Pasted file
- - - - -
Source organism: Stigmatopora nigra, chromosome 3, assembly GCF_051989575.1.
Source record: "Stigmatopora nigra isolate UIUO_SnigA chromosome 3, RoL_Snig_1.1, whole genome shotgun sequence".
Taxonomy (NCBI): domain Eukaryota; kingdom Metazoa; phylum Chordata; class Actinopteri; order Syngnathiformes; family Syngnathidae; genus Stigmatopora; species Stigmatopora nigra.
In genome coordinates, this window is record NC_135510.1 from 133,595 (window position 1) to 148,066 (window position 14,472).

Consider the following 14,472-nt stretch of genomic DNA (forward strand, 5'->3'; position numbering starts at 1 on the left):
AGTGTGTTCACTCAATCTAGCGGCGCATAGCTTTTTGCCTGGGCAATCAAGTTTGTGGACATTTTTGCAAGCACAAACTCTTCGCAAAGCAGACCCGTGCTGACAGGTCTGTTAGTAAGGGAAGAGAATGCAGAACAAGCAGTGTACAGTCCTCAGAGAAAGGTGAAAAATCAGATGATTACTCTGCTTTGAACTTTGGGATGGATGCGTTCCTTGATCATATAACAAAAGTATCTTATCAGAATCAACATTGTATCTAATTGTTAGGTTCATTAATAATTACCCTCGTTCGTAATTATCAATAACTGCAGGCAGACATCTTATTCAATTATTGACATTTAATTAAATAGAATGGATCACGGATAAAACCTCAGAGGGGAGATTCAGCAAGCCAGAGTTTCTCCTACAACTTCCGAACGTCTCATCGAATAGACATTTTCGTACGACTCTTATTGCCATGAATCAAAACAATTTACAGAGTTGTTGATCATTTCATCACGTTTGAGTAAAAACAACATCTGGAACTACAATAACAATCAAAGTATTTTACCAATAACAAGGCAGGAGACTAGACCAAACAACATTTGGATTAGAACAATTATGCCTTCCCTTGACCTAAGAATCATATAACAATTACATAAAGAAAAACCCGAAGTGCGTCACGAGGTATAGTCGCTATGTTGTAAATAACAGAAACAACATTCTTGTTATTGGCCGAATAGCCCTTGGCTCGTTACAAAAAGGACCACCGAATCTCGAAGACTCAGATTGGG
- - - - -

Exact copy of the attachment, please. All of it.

Source organism: Stigmatopora nigra, chromosome 3, assembly GCF_051989575.1.
Source record: "Stigmatopora nigra isolate UIUO_SnigA chromosome 3, RoL_Snig_1.1, whole genome shotgun sequence".
Taxonomy (NCBI): domain Eukaryota; kingdom Metazoa; phylum Chordata; class Actinopteri; order Syngnathiformes; family Syngnathidae; genus Stigmatopora; species Stigmatopora nigra.
In genome coordinates, this window is record NC_135510.1 from 133,595 (window position 1) to 148,066 (window position 14,472).

Consider the following 14,472-nt stretch of genomic DNA (forward strand, 5'->3'; position numbering starts at 1 on the left):
AGTGTGTTCACTCAATCTAGCGGCGCATAGCTTTTTGCCTGGGCAATCAAGTTTGTGGACATTTTTGCAAGCACAAACTCTTCGCAAAGCAGACCCGTGCTGACAGGTCTGTTAGTAAGGGAAGAGAATGCAGAACAAGCAGTGTACAGTCCTCAGAGAAAGGTGAAAAATCAGATGATTACTCTGCTTTGAACTTTGGGATGGATGCGTTCCTTGATCATATAACAAAAGTATCTTATCAGAATCAACATTGTATCTAATTGTTAGGTTCATTAATAATTACCCTCGTTCGTAATTATCAATAACTGCAGGCAGACATCTTATTCAATTATTGACATTTAATTAAATAGAATGGATCACGGATAAAACCTCAGAGGGGAGATTCAGCAAGCCAGAGTTTCTCCTACAACTTCCGAACGTCTCATCGAATAGACATTTTCGTACGACTCTTATTGCCATGAATCAAAACAATTTACAGAGTTGTTGATCATTTCATCACGTTTGAGTAAAAACAACATCTGGAACTACAATAACAATCAAAGTATTTTACCAATAACAAGGCAGGAGACTAGACCAAACAACATTTGGATTAGAACAATTATGCCTTCCCTTGACCTAAGAATCATATAACAATTACATAAAGAAAAACCCGAAGTGCGTCACGAGGTATAGTCGCTATGTTGTAAATAACAGAAACAACATTCTTGTTATTGGCCGAATAGCCCTTGGCTCGTTACAAAAAGGACCACCGAATCTCGAAGACTCAGATTGGG